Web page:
White House Given Inside/Outside Views of Gas Crunch
It could have been one of those rare White House scenes that speaks a million words to a receptive public. It could have been, but it wasn’t.
A few days ago, a group of top auto executives met privately with President Carter to complain about federal fuel efficiency standards for cars of the early 1980s0 A few yards away in the White House driveway were two of the three attractive automobiles developed by the Department of Transportation research program. The vehicles featured vastly improved safety features, fuel economy and low exhaust emissions.
The contrast presented a delightful opportunity for Jimmy Carter.
After listening to the heads of multibillion dollar corporations tell him what could not be done to the cars of a few years hence, he could have invited his visitors over to view engineering proof that it could be done and at a competitive price now. Under the observation of the White House press corps, Carter could have bolstered the need for tough regulation to get such performing cars on the road in order to save the lives, lungs and pocketbooks of Americans.
He also could have built some heat under the manufacturers to get moving and stop whining. These prototype automobiles were built precisely for practicability and mass production, not by the auto industry, but by small engineering firms under government contracts.
Instead of what could have happened, nothing happened. The cars were left in the care of Transportation Secretary Adams. There was virtually no press coverage of this five-year research program which, as one departmental engineer declared, “put the lie to the auto companies’ protests.”
Presidential aide Jack Watson, who handled the meeting between Carter and the auto moguls, told me that he didn’t want the auto companies set up. The meeting was designed to discuss a joint government-industry research program to advance automotive technology. Under the circumstances he felt it would not be fair to the auto executives to have them drawn into a highly photographed viewing of these cars that was not on the agenda.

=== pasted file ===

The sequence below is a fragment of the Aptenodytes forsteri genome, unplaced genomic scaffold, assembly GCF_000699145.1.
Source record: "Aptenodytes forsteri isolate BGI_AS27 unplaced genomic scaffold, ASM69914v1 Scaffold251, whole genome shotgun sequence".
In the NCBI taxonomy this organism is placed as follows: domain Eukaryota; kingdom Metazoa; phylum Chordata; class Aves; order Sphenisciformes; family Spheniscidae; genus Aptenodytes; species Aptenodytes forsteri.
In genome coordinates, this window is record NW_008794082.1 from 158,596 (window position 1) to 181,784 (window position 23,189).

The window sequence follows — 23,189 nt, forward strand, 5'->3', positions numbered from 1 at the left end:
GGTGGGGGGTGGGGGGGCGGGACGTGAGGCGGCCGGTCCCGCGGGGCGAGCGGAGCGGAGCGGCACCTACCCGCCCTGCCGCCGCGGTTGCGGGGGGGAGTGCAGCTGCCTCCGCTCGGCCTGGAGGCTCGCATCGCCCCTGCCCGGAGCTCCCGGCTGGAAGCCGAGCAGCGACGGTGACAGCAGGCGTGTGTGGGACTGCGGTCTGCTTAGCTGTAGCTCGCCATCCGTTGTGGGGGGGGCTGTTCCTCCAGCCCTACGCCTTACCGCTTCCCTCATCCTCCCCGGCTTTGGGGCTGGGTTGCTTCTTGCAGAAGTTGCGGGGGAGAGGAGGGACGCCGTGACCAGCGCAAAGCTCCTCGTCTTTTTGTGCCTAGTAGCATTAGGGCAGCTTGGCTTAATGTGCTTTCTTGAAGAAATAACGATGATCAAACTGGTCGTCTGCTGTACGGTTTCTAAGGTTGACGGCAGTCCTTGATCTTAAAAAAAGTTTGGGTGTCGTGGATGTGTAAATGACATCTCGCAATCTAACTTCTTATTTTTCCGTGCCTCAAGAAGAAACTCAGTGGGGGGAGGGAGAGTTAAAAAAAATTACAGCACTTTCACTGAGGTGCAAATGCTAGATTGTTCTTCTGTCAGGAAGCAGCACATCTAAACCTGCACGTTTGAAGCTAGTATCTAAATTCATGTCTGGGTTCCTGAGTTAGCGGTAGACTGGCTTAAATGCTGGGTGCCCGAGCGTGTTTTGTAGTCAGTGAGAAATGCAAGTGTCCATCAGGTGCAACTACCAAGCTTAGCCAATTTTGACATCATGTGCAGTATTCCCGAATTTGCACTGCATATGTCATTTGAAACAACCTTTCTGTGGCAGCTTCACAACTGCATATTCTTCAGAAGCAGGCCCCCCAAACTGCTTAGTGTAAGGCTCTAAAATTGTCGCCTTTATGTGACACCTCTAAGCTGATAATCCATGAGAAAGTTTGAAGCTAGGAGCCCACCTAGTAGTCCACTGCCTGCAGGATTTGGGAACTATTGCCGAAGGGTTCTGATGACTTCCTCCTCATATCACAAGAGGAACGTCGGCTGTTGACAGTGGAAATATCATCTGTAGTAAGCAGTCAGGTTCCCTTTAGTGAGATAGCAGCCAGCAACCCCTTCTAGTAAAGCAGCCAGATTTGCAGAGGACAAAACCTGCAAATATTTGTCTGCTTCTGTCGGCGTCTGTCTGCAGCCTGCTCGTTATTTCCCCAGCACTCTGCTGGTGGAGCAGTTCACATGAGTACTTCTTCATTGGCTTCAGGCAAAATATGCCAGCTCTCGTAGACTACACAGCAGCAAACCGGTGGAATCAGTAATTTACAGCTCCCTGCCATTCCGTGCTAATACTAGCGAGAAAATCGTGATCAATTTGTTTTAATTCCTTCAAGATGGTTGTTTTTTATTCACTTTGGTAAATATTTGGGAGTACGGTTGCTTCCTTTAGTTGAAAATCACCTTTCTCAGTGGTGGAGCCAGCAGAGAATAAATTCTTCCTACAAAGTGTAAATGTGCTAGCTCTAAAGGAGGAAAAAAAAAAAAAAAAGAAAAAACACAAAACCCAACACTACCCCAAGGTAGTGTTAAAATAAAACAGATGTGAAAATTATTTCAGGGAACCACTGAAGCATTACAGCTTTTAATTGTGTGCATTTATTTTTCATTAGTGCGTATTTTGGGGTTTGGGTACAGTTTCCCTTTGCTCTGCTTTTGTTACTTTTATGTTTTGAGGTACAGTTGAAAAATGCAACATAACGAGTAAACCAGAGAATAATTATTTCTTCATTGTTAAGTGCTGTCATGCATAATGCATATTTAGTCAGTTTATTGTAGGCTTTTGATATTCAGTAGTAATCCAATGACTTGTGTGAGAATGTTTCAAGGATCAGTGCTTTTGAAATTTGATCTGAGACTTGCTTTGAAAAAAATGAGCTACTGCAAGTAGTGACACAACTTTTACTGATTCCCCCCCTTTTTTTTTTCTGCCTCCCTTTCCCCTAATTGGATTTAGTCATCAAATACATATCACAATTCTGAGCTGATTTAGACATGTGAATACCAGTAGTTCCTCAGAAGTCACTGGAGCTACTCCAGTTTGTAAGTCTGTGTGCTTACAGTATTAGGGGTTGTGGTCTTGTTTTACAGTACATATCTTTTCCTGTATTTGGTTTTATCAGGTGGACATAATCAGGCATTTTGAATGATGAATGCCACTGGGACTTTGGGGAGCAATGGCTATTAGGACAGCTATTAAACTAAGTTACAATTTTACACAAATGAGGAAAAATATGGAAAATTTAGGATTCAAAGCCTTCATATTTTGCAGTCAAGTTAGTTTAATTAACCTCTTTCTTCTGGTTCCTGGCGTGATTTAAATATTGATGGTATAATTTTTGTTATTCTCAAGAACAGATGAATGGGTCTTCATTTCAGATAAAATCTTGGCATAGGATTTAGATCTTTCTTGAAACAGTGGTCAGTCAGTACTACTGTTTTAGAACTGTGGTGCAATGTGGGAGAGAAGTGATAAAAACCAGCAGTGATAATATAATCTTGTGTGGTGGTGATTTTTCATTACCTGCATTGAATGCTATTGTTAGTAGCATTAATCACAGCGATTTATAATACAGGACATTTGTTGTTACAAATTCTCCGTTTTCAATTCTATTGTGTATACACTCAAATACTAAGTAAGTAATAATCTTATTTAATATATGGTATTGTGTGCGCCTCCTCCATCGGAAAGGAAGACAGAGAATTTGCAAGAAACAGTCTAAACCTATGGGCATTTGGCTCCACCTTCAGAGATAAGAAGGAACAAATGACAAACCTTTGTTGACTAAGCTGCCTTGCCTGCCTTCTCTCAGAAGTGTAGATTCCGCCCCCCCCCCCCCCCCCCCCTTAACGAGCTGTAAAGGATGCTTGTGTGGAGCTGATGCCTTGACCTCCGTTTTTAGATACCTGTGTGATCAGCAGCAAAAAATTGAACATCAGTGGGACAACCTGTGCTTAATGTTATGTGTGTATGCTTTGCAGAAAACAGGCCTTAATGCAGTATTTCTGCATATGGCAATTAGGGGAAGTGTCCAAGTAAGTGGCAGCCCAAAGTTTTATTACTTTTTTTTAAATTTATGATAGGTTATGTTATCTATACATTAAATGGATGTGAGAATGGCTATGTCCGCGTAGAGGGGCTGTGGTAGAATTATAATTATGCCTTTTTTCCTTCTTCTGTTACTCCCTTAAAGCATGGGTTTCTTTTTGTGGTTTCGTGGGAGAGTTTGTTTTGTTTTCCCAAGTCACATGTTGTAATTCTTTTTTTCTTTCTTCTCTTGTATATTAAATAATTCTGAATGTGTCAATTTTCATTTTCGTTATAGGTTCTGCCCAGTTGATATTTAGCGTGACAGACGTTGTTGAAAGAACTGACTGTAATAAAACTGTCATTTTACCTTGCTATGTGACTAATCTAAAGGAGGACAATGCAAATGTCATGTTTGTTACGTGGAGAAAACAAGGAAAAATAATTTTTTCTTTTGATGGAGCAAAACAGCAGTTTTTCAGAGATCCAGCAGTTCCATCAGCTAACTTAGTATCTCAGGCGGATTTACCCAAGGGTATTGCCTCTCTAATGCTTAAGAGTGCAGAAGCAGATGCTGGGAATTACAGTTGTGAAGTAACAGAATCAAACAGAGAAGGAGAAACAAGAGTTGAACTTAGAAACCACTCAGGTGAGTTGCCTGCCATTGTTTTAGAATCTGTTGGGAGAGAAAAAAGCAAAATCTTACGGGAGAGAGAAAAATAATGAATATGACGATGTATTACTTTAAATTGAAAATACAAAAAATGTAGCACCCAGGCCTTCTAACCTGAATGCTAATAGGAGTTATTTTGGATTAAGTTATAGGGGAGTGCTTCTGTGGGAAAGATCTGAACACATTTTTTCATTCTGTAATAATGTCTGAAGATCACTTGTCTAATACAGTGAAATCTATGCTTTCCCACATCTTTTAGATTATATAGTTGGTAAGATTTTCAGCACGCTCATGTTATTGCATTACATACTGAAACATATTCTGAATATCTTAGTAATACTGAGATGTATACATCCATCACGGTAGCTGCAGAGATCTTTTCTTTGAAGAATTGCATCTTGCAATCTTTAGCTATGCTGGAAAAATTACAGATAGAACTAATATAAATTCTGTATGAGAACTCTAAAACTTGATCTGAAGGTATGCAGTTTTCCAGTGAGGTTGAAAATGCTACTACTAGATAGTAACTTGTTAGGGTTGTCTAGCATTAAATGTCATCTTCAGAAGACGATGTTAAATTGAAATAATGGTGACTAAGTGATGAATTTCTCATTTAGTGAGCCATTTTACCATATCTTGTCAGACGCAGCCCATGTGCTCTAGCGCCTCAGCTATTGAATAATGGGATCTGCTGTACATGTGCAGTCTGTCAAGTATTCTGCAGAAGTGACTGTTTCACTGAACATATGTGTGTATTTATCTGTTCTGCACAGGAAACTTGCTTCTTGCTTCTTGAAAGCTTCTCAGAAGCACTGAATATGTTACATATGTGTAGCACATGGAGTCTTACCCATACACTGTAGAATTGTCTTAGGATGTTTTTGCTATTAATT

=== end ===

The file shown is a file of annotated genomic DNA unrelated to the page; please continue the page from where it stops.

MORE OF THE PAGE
Another view of presidential leadership is permissible. Show the industry, led by Thomas Murphy, chief of G.M. (average company gross was $6 million per hour in 1978), what a tiny government development program can accomplish. Carter could have published the performance capabilities of these cars. The smallest of the three weighs 2,500 pounds, with occupant protection from front and side crashes at speeds around 50 miles per hour. In contrast, the 1984 model cars of that size have only to meet a 30 mph frontal governmental standard. The car, designed by Minicars of Goleta, Calif., delivers 32 mpg and meets the 1984 pollution control requirements.
The two larger cars achieve slightly less ambitious goals. All three cars are designed with air bags, pedestrian protection and many other conventional safety concepts using conventional, nonexotic materials. The whole thrust of the National Highway Traffic Safety Administration (NHTSA) research vehicle program was to produce a practical car for mass production. Moreover, estimated production prices for these cars, based on 300,000 units per year, range from $4,600 to $5,750.
If all cars on the road today averaged the performance of these autos, gasoline consumption would be cut in half, 18,000 lives saved and hundreds of thousands of serious injuries avoided yearly.
This is good news, but Jimmy Carter was not its bearer that day. He chose to spend half an hour with the auto executives, promised to consider industry demands to weaken the fuel efficiency regulations and announced a vague research program with the industry.
Carter’s focus undermined the automotive progress in his own driveway. The issue was how fast to get these proven advances into the industry’s cars to reduce the pollution crisis, the energy gouge and the casualty epidemic on the highway. Most definitely, the issue was not to suggest that the taxpayer subsidize huge G.M., Ford or Chrysler to do what they should be doing were federal laws solidly enforced. When the future is now, why turn “now” into the distant future? And a will-of-the-wisp of a future at that, judging by similar joint boondoggle research efforts between the Department of Energy and the energy corporations.
The White House press didn’t get a chance to see the president discussing these more humane and efficient automobiles that day. However, Jack Watson indicated that the cars soon may make another trip to the White House driveway for full presidential attention. I hope so, Mr. Watson, for the people’s and the president’s sake.
Interested readers may obtain information about these prototype automobiles by writing to the National Highway Traffic Safety Administration, Washington D.C. 20590.